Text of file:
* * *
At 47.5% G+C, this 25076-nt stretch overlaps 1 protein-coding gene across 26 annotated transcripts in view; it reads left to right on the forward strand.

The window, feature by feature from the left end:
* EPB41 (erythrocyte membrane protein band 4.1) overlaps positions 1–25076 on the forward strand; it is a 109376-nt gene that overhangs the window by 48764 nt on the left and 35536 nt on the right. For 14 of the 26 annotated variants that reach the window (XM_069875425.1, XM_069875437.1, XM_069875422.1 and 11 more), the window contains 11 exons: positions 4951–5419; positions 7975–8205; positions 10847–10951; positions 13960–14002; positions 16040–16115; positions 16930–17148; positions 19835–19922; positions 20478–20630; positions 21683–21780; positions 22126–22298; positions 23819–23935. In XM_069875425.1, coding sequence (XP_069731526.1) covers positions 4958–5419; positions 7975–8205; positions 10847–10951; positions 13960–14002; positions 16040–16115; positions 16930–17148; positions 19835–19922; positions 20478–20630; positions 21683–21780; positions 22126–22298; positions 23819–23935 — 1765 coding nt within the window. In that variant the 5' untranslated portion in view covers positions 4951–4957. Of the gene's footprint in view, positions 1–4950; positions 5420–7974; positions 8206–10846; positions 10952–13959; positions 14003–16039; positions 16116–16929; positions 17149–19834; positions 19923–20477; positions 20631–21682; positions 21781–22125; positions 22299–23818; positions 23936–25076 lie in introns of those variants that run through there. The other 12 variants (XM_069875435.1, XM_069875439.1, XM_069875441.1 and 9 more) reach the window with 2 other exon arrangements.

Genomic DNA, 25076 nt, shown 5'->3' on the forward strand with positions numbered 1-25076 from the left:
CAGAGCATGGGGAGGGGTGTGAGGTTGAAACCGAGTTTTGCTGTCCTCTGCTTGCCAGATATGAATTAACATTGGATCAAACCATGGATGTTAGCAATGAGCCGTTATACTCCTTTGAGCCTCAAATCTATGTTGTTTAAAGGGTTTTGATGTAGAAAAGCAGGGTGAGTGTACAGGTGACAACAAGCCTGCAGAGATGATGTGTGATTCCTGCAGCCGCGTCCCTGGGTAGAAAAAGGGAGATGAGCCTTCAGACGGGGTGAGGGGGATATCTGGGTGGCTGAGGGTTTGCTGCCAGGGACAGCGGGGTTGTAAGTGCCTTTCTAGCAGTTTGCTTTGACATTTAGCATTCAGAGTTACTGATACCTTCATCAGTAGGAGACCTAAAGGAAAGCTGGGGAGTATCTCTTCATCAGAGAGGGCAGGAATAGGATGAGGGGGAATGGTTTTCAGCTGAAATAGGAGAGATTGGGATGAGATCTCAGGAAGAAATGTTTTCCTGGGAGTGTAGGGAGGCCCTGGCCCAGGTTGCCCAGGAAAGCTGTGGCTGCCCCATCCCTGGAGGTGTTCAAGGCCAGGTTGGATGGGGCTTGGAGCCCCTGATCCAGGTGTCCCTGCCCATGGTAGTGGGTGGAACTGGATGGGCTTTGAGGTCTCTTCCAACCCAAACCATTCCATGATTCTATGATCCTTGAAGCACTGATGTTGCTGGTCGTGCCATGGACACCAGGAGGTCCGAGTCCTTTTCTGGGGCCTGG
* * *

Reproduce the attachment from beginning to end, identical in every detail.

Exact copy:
At 47.5% G+C, this 25076-nt stretch overlaps 1 protein-coding gene across 26 annotated transcripts in view; it reads left to right on the forward strand.

The window, feature by feature from the left end:
* EPB41 (erythrocyte membrane protein band 4.1) overlaps positions 1–25076 on the forward strand; it is a 109376-nt gene that overhangs the window by 48764 nt on the left and 35536 nt on the right. For 14 of the 26 annotated variants that reach the window (XM_069875425.1, XM_069875437.1, XM_069875422.1 and 11 more), the window contains 11 exons: positions 4951–5419; positions 7975–8205; positions 10847–10951; positions 13960–14002; positions 16040–16115; positions 16930–17148; positions 19835–19922; positions 20478–20630; positions 21683–21780; positions 22126–22298; positions 23819–23935. In XM_069875425.1, coding sequence (XP_069731526.1) covers positions 4958–5419; positions 7975–8205; positions 10847–10951; positions 13960–14002; positions 16040–16115; positions 16930–17148; positions 19835–19922; positions 20478–20630; positions 21683–21780; positions 22126–22298; positions 23819–23935 — 1765 coding nt within the window. In that variant the 5' untranslated portion in view covers positions 4951–4957. Of the gene's footprint in view, positions 1–4950; positions 5420–7974; positions 8206–10846; positions 10952–13959; positions 14003–16039; positions 16116–16929; positions 17149–19834; positions 19923–20477; positions 20631–21682; positions 21781–22125; positions 22299–23818; positions 23936–25076 lie in introns of those variants that run through there. The other 12 variants (XM_069875435.1, XM_069875439.1, XM_069875441.1 and 9 more) reach the window with 2 other exon arrangements.

Genomic DNA, 25076 nt, shown 5'->3' on the forward strand with positions numbered 1-25076 from the left:
CAGAGCATGGGGAGGGGTGTGAGGTTGAAACCGAGTTTTGCTGTCCTCTGCTTGCCAGATATGAATTAACATTGGATCAAACCATGGATGTTAGCAATGAGCCGTTATACTCCTTTGAGCCTCAAATCTATGTTGTTTAAAGGGTTTTGATGTAGAAAAGCAGGGTGAGTGTACAGGTGACAACAAGCCTGCAGAGATGATGTGTGATTCCTGCAGCCGCGTCCCTGGGTAGAAAAAGGGAGATGAGCCTTCAGACGGGGTGAGGGGGATATCTGGGTGGCTGAGGGTTTGCTGCCAGGGACAGCGGGGTTGTAAGTGCCTTTCTAGCAGTTTGCTTTGACATTTAGCATTCAGAGTTACTGATACCTTCATCAGTAGGAGACCTAAAGGAAAGCTGGGGAGTATCTCTTCATCAGAGAGGGCAGGAATAGGATGAGGGGGAATGGTTTTCAGCTGAAATAGGAGAGATTGGGATGAGATCTCAGGAAGAAATGTTTTCCTGGGAGTGTAGGGAGGCCCTGGCCCAGGTTGCCCAGGAAAGCTGTGGCTGCCCCATCCCTGGAGGTGTTCAAGGCCAGGTTGGATGGGGCTTGGAGCCCCTGATCCAGGTGTCCCTGCCCATGGTAGTGGGTGGAACTGGATGGGCTTTGAGGTCTCTTCCAACCCAAACCATTCCATGATTCTATGATCCTTGAAGCACTGATGTTGCTGGTCGTGCCATGGACACCAGGAGGTCCGAGTCCTTTTCTGGGGCCTGG